HOW LONG DOES IT TAKES TO FORMALLY BE GRANTED ITALIAN CITIZENSHIP?

There is no standard answer as waiting time to get an appointment and processing time vary depending on the consulate/s involved. There is a huge interest in applying for Italian citizenship. The average waiting time to obtain an appointment is generally 8-10 months, while the standard processing time is 3-6 months.

IS MY SPOUSE ENTITLED TO ITALIAN CITIZENSHIP TOO?

Yes. However, in most cases the spouse must apply after the couple’s marriage has been registered in Italy. Foreign women who married Italian men prior to 27 April 1983, however, automatically acquired Italian citizenship, and therefore are entitled to apply simultaneously for recognition. Consult our citizenship by marriage service for more details.

ANOTHER FAMILY MEMBER SHARING THE SAME ANCESTOR APPLIED FOR CITIZENSHIP AT MY LOCAL CONSULATE. WHAT DOCUMENTS DO I NEED TO PRESENT?

If a family member already applied for citizenship by descent at your local consulate you are allowed to use all documents pertaining to the common ascendants on file at the consulate. There is no need to re-present the same documents. However, you are required to present all documents that where not in common with the previous applicant.

ANOTHER FAMILY MEMBER APPLIED FOR CITIZENSHIP BY DESCENT AT A DIFFERENT CONSULATE. DO I NEED TO RE-FILE ALL DOCUMENTS AT MY LOCAL CONSULATE OR CAN THE OTHER CONSULATE TRANSFER ALL DOCUMENTS TO MY LOCAL CONSULATE?

As of 2012 Italian consulates will no longer be sharing documentation with each other. If your family member was granted citizenship by another Consulate, you will need to provide either new originals, or copies coming from the Consulate through which your family member was recognized.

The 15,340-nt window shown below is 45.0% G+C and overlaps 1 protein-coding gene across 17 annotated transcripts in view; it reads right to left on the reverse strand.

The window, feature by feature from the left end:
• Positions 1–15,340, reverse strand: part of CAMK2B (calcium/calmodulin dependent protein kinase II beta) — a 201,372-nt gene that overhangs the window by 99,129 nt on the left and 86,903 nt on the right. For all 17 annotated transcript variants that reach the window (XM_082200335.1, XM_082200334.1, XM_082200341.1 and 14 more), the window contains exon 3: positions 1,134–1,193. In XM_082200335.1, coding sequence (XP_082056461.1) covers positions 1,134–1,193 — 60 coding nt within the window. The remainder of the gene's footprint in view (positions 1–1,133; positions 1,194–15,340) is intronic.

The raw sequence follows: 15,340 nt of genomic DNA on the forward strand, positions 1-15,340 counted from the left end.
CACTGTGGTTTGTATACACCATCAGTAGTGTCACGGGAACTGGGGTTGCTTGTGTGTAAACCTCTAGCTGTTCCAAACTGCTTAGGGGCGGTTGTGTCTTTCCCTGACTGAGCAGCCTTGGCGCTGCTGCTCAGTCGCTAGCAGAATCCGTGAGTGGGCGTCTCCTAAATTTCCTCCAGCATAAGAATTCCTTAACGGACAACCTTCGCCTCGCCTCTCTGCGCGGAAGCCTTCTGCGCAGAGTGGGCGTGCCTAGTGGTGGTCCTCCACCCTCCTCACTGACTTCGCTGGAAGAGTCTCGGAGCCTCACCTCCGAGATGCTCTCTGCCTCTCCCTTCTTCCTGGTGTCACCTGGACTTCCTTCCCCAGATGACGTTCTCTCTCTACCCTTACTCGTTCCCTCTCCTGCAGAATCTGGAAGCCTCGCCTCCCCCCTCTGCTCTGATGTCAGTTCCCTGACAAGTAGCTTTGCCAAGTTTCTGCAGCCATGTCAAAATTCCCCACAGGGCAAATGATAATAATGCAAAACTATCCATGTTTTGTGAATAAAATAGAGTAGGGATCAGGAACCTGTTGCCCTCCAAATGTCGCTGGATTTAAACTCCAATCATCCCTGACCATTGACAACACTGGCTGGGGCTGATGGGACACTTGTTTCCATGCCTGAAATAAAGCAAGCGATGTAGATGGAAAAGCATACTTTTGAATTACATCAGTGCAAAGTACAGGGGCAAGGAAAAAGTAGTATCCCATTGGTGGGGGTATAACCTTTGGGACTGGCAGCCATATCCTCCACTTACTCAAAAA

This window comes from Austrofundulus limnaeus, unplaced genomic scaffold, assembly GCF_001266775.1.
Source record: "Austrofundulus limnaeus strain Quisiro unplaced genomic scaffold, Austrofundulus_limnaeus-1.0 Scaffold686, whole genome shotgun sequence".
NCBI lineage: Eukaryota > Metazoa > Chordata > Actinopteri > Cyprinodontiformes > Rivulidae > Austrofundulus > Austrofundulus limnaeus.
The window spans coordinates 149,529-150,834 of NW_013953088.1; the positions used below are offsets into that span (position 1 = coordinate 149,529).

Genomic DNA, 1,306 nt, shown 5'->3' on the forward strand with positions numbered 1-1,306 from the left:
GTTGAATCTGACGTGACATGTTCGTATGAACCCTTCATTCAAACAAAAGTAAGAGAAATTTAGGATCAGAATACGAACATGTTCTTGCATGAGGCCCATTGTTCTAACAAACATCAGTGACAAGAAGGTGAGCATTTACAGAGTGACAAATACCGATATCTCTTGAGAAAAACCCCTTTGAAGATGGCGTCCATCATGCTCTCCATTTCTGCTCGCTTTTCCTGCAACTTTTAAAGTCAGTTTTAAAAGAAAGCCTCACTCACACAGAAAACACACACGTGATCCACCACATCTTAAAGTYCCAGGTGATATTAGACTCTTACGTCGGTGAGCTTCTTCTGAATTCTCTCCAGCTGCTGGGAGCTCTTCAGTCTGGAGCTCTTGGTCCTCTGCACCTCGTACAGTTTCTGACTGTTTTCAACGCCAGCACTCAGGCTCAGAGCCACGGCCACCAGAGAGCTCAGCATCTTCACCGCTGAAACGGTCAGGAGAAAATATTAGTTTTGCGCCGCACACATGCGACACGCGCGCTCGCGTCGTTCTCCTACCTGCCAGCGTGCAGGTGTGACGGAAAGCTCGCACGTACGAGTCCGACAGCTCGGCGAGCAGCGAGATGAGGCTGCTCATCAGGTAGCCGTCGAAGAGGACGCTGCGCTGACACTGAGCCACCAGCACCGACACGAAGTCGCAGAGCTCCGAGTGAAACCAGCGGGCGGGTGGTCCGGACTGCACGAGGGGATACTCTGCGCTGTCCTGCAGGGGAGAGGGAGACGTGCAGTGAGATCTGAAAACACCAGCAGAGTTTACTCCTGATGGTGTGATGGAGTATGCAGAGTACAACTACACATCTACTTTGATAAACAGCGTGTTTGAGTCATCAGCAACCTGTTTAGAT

I DO NOT LIKE MY LOCAL CONSULATE. CAN I APPLY FOR CITIZENSHIP THROUGH A DIFFERENT CONSULATE?

No. Unfortunately you are legally required to apply for citizenship through the local italian consulate that has jurisdiction over your place of residence. Consult our Consulates page, or the website of the Italian Embassy in Washington DC, to find out what italian consulate that has jurisdiction over your place of residence.

WILL I OR MY CHILDREN HAVE TO PERFORM MILITARY SERVICE FOR THE REPUBLIC OF ITALY?

No. The draft has been abolished. On May 8, 2001, the Italian government passed a law (Art. 7 del D. Lgs. 8 May 2001 n. 215) making military service completely voluntary as of January 1, 2007. Please contact the Bureau of Military Services (LEVA) of the area in Italy in which you are planning to live for more information.

ONCE I AM GRANTED CITIZENSHIP AM I REQUIRED TO PAY TAXES TO THE ITALIAN GOVERNMENT?

Although the United States taxes its citizens even when they live abroad, you can qualify for tax exclusion for all income earned in Italy or elsewhere in the European Union up to $70,000 USD per year. In order to qualify you must establish a tax home outside the U.S. and pass one of the following two tests: